Reading as a Spiritual Practice: Harry Potter

Two warnings as we begin:

  1. If you haven’t read the Harry Potter series and you don’t want to read a spoiler, stop here. Come back tomorrow.
  2. If you believe that all who read Harry Potter are going to hell because they are about witchcraft, you can save your digital “ink” and not comment. I will delete any comments like that. I have a firm grasp on fantasy vs. reality. Thank you for your concern.

With those out of the way, let’s talk about Harry! One of the hardest things about writing this post is deciding what to include. I am a fanatical fan of Harry Potter. I have read all seven books multiple times. I have seen all eight movies multiple times. I have read the books aloud to my children, bought them magical wands of their own, dressed each of them up as a Harry Potter character for Halloween,  and I know my Harry Potter character MBTI type. In fact, this is not the first time I have blogged about the series either. Did I mention that I am a fan?

One of the reasons that I am a fan is that there is so much material about the spiritual life! The importance of community is displayed in the deep friendship between Harry, Ron, and Hermione. Our need for a wise mentor is brilliantly  shown in the character of Albus Dumbledore. The human tendency to judge a person based on our limited knowledge of them becomes crystal clear as the character of Severus Snape is fully developed.

The element I want to offer here today is an overriding theme in the whole series: there is light and darkness in each of us. Sirius Black tells Harry in the movie, Harry Potter and the Order of the Phoenix, “The world isn’t divided in good people and Death Eaters. There is both good and bad in each of us. Light and darkness.” That is one of those statements that rings true all the way through my body.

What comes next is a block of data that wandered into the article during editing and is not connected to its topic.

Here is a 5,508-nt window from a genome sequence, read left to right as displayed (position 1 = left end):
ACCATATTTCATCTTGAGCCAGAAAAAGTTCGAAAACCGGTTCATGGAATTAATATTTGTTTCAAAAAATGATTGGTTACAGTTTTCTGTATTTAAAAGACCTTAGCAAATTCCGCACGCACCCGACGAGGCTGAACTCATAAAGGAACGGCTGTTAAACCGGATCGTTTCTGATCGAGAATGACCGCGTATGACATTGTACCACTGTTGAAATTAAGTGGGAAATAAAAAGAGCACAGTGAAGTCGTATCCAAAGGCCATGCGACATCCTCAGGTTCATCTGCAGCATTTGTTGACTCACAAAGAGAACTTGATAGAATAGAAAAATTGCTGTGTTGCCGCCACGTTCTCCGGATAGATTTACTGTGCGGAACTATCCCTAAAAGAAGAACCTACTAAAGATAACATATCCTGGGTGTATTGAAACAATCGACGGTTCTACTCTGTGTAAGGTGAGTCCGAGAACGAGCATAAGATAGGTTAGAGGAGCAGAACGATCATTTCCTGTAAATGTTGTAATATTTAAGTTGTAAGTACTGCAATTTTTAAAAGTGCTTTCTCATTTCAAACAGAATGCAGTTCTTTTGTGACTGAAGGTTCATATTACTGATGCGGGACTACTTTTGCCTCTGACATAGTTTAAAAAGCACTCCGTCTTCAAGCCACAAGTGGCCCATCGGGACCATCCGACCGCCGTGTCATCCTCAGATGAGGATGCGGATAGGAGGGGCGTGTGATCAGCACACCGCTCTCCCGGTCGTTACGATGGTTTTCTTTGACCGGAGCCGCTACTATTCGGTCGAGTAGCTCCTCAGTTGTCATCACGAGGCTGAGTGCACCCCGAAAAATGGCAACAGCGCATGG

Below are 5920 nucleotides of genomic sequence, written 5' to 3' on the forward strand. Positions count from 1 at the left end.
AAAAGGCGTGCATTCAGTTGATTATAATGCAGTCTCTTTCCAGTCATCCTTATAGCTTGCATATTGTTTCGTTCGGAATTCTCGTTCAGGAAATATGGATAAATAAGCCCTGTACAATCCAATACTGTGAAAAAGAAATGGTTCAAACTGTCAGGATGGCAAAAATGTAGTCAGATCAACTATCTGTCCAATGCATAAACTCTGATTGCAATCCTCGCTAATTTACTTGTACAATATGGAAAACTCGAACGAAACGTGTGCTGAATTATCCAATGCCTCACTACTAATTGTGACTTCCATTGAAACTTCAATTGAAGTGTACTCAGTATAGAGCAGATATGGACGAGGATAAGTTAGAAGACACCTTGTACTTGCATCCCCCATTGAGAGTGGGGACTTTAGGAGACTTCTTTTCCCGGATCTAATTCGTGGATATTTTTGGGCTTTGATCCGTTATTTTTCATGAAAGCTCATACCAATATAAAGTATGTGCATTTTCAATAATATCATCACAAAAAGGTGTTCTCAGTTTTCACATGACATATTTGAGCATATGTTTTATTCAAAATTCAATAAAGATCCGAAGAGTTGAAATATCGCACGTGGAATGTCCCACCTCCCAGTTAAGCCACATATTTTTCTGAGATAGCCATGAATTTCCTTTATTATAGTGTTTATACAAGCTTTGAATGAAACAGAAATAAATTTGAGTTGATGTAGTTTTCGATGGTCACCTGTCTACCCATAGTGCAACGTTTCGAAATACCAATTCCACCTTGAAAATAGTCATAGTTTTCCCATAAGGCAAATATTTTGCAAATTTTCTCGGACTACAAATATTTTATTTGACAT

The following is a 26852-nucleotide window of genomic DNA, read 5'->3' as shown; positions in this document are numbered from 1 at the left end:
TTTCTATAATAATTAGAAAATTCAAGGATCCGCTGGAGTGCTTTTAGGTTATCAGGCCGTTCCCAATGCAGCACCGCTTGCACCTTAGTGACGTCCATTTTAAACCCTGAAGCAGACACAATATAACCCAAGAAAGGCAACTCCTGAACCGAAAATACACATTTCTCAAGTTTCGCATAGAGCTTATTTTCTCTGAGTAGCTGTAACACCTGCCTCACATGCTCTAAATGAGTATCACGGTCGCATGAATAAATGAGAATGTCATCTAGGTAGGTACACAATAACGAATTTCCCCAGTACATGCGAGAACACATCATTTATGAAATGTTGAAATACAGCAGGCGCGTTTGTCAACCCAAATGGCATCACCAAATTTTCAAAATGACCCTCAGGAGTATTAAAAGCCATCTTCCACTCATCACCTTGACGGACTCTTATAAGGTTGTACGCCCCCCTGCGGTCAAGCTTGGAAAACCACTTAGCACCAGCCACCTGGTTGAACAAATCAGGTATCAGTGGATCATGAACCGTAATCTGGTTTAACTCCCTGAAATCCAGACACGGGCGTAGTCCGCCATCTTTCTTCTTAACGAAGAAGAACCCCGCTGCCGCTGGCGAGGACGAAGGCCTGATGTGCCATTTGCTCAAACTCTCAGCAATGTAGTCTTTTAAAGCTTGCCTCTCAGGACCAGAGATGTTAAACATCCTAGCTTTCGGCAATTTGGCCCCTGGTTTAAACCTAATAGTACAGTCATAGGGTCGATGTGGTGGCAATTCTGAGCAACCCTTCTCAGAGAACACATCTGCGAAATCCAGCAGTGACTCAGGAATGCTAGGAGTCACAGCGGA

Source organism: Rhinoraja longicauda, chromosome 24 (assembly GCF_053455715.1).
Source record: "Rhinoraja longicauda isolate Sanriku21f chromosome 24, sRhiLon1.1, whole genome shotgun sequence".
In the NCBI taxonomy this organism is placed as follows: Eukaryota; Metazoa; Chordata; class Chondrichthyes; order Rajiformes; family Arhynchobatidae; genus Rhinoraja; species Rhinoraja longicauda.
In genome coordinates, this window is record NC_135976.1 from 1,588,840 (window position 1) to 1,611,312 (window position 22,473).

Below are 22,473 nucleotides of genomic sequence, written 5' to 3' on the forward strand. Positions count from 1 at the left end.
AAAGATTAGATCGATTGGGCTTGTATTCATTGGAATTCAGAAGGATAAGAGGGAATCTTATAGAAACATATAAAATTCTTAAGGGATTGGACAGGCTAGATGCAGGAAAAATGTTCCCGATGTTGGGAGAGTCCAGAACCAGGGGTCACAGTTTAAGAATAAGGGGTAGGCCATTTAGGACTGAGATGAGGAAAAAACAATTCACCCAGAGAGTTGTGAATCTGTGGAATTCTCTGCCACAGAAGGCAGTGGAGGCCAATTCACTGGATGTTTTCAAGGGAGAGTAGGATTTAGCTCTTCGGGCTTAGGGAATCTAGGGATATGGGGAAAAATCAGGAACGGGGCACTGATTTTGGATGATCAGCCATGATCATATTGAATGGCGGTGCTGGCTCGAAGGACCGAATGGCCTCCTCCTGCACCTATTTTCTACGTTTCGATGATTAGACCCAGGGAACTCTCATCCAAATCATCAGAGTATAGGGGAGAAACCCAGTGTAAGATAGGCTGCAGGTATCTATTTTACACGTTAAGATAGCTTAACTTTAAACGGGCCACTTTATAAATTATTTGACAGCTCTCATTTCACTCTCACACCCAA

Draco Malfoy is a wonderful example of one character that JK Rowling plays this theme out with. Malfoy hates Harry. Malfoy desires power and status. Malfoy will seemingly do anything to achieve his goal. But, when push comes to shove, Malfoy won’t commit murder.  His darkness doesn’t overwhelm him completely.

Harry himself, our hero, feels the darkness growing in him. Not only is there the whole “he’s a living horcrux issue” but there is his own personal darkness as well. Harry feels natural anger that he was orphaned and then left to live with people who hated him. He wants revenge on his own personal agenda.  Harry lashed out in frustration that Ron and Hermione have kept secrets from him over the summer he is 15 years old. He allows this frustrating anger to isolate him from his friends for a season and evil, or Lord Voldemort, fed off of that anger. There is darkness that lives inside all of us.

Harry needed a “horcrux-ectomy” in order to only deal with his own inner darkness. I don’t think they offer those at your average ER!

However, you and I  know the darkness that lurks. We know the places where we choose darkness over light. We know the ways that we even prefer the darkness. Harry makes a heroic choice to snuff out the darkness. Yours probably doesn’t need to be so dramatic but we, too, must make sacrifices to follow the light.

Happily ever after is a daily decision to follow the light.

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